Interdisciplinary. Community. Advocacy. Humor.
I attended a slide lecture by Akio Takamori at the Austin Museum of Art a couple of weeks ago, and it was really inspiring. The lecture was part of Takamori's residency at the museum's Laguna Gloria Art School--a new program for them. I also sat in on his workshop on Sunday morning, so got to see him at work after hearing about his thought process. What a treat! Akio's work has always been figurative, but I was more familiar with his early vessels. He is still involved with vessel forms,
but the lecture focused on the series of life-size figures he has created for a number of exhibitions in the last ten years or so.
Akio Takamori was born in 1950 in Nobeoka, Miyazaki, Japan. While working as an apprentice in a production pottery in Japan, he met ceramicist Ken Ferguson, who became a lifelong friend. He moved to the U.S. in 1974 to attend the Kansas City Art Institute, receiving his BFA there in 1976 and an MFA from Alfred University in New York in 1978. Since 1993 he has been a faculty member in the University of Washington School of Art. Working for years in a variety of media, he has incorporated drawings, lithos, and photographs in the most recent exhibitions.
Much of Takamori's work is an exploration one's place in the world, how one sees oneself and how others see him, particularly across cultures. Seemingly very comfortable in his own skin, Akio said he finds self-consciousness "uncomfortable, but also stimulating", and the recent exhibitions have played with the roles of viewer and viewed in different ways.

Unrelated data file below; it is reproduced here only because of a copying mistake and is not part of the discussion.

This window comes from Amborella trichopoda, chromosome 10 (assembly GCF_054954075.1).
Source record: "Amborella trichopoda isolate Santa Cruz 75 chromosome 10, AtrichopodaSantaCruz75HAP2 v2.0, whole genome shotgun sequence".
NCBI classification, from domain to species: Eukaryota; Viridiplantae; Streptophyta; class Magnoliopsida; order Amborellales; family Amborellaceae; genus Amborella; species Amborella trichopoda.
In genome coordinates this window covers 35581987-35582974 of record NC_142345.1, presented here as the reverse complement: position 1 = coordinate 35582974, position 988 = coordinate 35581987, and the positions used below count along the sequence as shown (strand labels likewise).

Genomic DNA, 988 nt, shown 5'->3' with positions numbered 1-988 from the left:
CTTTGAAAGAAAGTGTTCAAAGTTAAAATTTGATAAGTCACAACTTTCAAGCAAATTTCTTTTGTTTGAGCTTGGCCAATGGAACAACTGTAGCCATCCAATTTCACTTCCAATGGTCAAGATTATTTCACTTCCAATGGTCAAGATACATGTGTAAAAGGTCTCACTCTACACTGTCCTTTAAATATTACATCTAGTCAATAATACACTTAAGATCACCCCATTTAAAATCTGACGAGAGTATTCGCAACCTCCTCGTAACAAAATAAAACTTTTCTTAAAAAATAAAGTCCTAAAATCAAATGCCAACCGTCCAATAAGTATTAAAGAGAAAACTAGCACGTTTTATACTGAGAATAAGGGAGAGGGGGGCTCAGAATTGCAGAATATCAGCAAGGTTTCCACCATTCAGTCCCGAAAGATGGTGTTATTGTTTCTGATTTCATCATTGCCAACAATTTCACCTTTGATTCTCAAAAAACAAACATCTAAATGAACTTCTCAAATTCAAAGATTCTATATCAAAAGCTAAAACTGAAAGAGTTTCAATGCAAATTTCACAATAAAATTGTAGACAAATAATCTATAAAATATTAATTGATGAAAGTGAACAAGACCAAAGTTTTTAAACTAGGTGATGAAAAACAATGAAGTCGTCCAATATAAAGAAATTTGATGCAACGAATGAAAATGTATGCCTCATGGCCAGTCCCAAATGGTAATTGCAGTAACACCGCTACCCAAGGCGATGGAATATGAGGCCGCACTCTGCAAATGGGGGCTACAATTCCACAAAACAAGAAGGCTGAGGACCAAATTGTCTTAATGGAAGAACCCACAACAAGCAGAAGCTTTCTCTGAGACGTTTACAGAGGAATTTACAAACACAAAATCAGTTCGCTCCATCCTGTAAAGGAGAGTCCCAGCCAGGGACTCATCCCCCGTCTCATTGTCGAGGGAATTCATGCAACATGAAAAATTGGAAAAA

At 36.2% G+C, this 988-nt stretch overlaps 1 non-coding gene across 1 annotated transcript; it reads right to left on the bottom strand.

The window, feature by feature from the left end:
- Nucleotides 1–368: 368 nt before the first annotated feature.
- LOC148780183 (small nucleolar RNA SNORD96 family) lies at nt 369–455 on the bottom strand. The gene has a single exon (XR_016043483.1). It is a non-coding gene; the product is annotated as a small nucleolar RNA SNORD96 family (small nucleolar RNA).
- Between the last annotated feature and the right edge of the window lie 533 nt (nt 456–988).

In "Sleepers", all the figures were placed on tatami mats, and all were asleep. Akio said audiences were at once more respectful because a sleeping figure is so vulnerable, and freer to look, since the figure didn't look back. Most recently, figures are paired with photographs and prints of themselves, sometimes viewing each other and sometimes avoiding each other's gaze.
Seeing Akio at the workshop after hearing him talk about his process was eye-opening. He works in a buff stoneware and paints with underglazes and stains, and the pieces are usually fired several times, three on average.
Akio rarely uses glazes, so there is no shininess to deflect the viewer away from the surface. Instead you are drawn into his fascinating world of reflection.
Thanks to Austin ceramicist Ginger Geyer for the workshop photo. http://www.gingergeyer.com/artist_links/index.html